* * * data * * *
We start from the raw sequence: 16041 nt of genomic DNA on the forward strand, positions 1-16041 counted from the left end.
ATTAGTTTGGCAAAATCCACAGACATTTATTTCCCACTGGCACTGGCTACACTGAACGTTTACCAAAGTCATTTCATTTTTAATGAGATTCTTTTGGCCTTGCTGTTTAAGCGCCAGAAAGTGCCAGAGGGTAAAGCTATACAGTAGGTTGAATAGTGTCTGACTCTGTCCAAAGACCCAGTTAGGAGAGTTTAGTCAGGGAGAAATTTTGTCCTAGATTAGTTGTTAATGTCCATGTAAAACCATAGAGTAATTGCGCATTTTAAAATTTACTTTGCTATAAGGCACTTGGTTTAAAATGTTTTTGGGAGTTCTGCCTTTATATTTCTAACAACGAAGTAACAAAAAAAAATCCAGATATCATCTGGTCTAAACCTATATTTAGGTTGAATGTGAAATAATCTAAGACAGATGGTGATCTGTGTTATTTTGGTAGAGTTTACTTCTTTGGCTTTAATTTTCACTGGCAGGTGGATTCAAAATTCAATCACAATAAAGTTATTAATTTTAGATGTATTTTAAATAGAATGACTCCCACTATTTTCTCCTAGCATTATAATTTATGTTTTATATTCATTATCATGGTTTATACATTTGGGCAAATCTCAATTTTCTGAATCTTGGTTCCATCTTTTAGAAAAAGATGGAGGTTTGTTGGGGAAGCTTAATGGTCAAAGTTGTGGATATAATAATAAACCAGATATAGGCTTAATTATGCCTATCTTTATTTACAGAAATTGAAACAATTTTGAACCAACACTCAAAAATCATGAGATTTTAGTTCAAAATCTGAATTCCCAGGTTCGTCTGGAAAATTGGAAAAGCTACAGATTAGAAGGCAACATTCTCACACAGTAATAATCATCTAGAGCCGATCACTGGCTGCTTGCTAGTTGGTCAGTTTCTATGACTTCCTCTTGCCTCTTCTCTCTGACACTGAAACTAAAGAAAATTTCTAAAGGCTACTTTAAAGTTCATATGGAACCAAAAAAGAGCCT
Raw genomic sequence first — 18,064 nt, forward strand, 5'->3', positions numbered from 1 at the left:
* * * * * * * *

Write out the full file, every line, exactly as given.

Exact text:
We start from the raw sequence: 16041 nt of genomic DNA on the forward strand, positions 1-16041 counted from the left end.
ATTAGTTTGGCAAAATCCACAGACATTTATTTCCCACTGGCACTGGCTACACTGAACGTTTACCAAAGTCATTTCATTTTTAATGAGATTCTTTTGGCCTTGCTGTTTAAGCGCCAGAAAGTGCCAGAGGGTAAAGCTATACAGTAGGTTGAATAGTGTCTGACTCTGTCCAAAGACCCAGTTAGGAGAGTTTAGTCAGGGAGAAATTTTGTCCTAGATTAGTTGTTAATGTCCATGTAAAACCATAGAGTAATTGCGCATTTTAAAATTTACTTTGCTATAAGGCACTTGGTTTAAAATGTTTTTGGGAGTTCTGCCTTTATATTTCTAACAACGAAGTAACAAAAAAAAATCCAGATATCATCTGGTCTAAACCTATATTTAGGTTGAATGTGAAATAATCTAAGACAGATGGTGATCTGTGTTATTTTGGTAGAGTTTACTTCTTTGGCTTTAATTTTCACTGGCAGGTGGATTCAAAATTCAATCACAATAAAGTTATTAATTTTAGATGTATTTTAAATAGAATGACTCCCACTATTTTCTCCTAGCATTATAATTTATGTTTTATATTCATTATCATGGTTTATACATTTGGGCAAATCTCAATTTTCTGAATCTTGGTTCCATCTTTTAGAAAAAGATGGAGGTTTGTTGGGGAAGCTTAATGGTCAAAGTTGTGGATATAATAATAAACCAGATATAGGCTTAATTATGCCTATCTTTATTTACAGAAATTGAAACAATTTTGAACCAACACTCAAAAATCATGAGATTTTAGTTCAAAATCTGAATTCCCAGGTTCGTCTGGAAAATTGGAAAAGCTACAGATTAGAAGGCAACATTCTCACACAGTAATAATCATCTAGAGCCGATCACTGGCTGCTTGCTAGTTGGTCAGTTTCTATGACTTCCTCTTGCCTCTTCTCTCTGACACTGAAACTAAAGAAAATTTCTAAAGGCTACTTTAAAGTTCATATGGAACCAAAAAAGAGCCT
Raw genomic sequence first — 18,064 nt, forward strand, 5'->3', positions numbered from 1 at the left: